For the last several years, the IRS has released their Dirty Dozen list of tax scams, including schemes involving return preparer fraud, hiding income offshore and phishing. They recently posted the 2010 version on their website.
1. Return Preparer Fraud:
Dishonest return preparers derive financial gain by, for example, skimming a portion of their clients’ refunds, charging inflated fees for return preparation services and attracting new clients by promising refunds that are too good to be true. Be extra careful when selecting a preparer — You will be liable for any unpaid taxes and penalties due as a result of preparer fraud.
2. Hiding Income Offshore:
Taxpayers have tried to avoid or evade U.S. income tax by hiding income in offshore banks, brokerage accounts or through the use of nominee entities. Taxpayers also evade taxes by using offshore debit cards, credit cards, wire transfers, foreign trusts, employee-leasing schemes, private annuities or insurance plans.
The IRS urges those with offshore accounts to voluntarily come forward, as it “may mitigate their risk of criminal prosecution.”
IRS impersonation schemes flourish during the filing season and can take the form of e-mails, tweets or phony Web sites. Scam artists will try to mislead consumers by telling them they are entitled to a tax refund from the IRS and that they must reveal personal information to claim it.
If you receive suspicious e-mails claiming to come from the IRS, do not open any attachments or click on any of the links in the e-mail. Suspicious e-mails claiming to be from the IRS or Web addresses that do not begin with http://www.irs.gov should be forwarded to the IRS mailbox: email@example.com.
4. Filing False or Misleading Forms:
Some folks file false or misleading returns to claim refunds that they are not entitled to. They will fabricate an information return and falsely claim the corresponding amount as withholding as a way to seek a tax refund. Phony information returns, such as a Form 1099 Original Issue Discount (OID), claiming false withholding credits usually are used to legitimize erroneous refund claims.
5. Nontaxable Social Security Benefits with Exaggerated Withholding Credit:
This is where taxpayers report nontaxable Social Security Benefits with excessive withholding. This tactic results in no income reported to the IRS on the tax return. Filings of this type of return may result in a $5,000 penalty.
6. Abuse of Charitable Organizations and Deductions:
This involves people using charities to improperly shield income or assets from taxation and attempts by donors to maintain control over donated assets or income from donated property. There are also various schemes involving the donation of non-cash assets, including situations where several organizations claim the full value for both the receipt and distribution of the same non-cash contribution. Often these donations are highly overvalued or the organization receiving the donation promises that the donor can repurchase the items later at a price set by the donor.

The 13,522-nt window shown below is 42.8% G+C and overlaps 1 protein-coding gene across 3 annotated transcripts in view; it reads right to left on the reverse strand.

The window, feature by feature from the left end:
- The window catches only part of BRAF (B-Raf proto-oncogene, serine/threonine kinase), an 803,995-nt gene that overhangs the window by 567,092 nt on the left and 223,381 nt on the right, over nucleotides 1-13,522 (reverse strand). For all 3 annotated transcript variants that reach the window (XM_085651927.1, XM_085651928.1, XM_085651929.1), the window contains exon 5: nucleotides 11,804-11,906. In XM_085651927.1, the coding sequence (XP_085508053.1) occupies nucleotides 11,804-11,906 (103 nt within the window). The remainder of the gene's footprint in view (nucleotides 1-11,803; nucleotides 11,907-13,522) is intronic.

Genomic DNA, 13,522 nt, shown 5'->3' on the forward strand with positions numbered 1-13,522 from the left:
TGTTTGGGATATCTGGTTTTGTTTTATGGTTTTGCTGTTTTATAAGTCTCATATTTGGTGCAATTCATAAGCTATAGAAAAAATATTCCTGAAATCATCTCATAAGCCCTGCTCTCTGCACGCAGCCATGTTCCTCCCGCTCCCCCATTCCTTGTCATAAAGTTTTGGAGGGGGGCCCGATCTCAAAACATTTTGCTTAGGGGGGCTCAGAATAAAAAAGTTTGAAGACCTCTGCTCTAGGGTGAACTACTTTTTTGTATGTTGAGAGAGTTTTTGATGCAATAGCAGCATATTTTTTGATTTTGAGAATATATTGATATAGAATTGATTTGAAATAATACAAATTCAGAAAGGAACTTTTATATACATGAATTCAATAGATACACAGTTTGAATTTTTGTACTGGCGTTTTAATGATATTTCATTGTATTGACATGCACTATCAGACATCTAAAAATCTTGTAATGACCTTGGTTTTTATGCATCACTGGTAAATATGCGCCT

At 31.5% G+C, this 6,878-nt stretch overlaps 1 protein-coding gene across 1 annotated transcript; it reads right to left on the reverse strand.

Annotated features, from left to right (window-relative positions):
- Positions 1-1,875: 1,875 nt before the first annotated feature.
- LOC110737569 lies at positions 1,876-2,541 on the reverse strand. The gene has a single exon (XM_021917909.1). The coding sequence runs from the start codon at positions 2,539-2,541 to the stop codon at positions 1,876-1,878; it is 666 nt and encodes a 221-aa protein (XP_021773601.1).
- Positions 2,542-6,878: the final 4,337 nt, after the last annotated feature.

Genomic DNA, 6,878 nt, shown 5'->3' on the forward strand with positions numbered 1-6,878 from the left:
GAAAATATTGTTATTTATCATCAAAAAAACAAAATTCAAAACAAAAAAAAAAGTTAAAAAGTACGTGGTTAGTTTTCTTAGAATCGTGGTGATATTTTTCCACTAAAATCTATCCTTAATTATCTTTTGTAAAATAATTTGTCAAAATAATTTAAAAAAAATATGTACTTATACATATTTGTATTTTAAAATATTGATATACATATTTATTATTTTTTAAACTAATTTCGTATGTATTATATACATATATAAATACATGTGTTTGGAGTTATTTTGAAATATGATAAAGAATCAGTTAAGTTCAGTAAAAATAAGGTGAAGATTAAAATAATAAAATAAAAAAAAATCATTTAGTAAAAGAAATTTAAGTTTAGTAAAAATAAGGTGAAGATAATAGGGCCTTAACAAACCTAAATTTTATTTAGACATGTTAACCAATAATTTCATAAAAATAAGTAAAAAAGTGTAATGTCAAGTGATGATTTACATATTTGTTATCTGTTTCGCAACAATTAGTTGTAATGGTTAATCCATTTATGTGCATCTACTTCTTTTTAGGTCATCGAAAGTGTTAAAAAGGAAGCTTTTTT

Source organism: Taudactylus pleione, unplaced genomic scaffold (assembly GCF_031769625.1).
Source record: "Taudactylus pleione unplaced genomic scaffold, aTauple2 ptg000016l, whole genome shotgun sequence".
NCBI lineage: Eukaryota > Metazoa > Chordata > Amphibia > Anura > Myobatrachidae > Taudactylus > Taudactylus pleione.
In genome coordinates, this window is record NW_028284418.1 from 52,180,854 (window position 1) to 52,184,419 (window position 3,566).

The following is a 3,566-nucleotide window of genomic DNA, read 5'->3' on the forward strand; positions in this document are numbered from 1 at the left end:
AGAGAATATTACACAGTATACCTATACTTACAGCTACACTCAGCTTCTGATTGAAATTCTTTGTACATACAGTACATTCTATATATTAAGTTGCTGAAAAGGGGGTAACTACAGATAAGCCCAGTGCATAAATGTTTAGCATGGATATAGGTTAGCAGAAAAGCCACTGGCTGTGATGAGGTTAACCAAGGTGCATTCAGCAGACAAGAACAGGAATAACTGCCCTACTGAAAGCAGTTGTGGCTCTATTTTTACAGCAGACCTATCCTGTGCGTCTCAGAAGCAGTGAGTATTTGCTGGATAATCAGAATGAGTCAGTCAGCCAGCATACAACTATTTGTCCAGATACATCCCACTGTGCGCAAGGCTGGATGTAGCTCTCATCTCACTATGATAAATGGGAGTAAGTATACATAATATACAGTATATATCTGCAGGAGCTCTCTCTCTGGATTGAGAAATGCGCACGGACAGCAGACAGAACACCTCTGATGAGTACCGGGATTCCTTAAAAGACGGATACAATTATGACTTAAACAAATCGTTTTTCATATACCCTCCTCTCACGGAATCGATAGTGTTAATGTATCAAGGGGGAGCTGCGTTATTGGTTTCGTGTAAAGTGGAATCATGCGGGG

7. Frivolous Arguments:
Promoters of frivolous schemes encourage people to make unreasonable and outlandish claims to avoid paying the taxes they owe. If a scheme seems too good to be true, it probably is.
8. Abusive Retirement Plans:
The IRS is looking for transactions that taxpayers use to avoid the limits on contributions to IRAs, as well as transactions that are not properly reported as early distributions. Taxpayers should be wary of advisers who encourage them to shift appreciated assets at less than fair market value into IRAs or companies owned by their IRAs to circumvent annual contribution limits.
9. Disguised Corporate Ownership:
Corporations and other entities are formed and operated for the purpose of disguising the ownership of the business or financial activity and facilitate underreporting of income, fictitious deductions, non-filing of tax returns, participating in listed transactions, money laundering, financial crimes and even terrorist financing.
10. Zero Wages:
Filing a phony wage- or income-related return to replace a legitimate one has been used as an illegal method to lower the amount of taxes owed. Typically, a Form 4852 (Substitute Form W-2) or a “corrected” Form 1099 is used as a way to improperly reduce taxable income to zero. Filings of this type of return may result in a $5,000 penalty.
11. Misuse of Trusts:
While there are many legitimate, valid uses of trusts in tax and estate planning, some promoted transactions promise reduction of income subject to tax, deductions for personal expenses and reduced estate or gift taxes. Such trusts rarely deliver the tax benefits promised and are used primarily as a means to avoid income tax liability and to hide assets from creditors, including the IRS.
12. Fuel Tax Credit Scams:
Individuals are claiming the tax credit for nontaxable uses of fuel when their occupation or income level makes the claim unreasonable. Fraud involving the fuel tax credit is considered a frivolous tax claim and potentially subjects those who improperly claim the credit to a $5,000 penalty.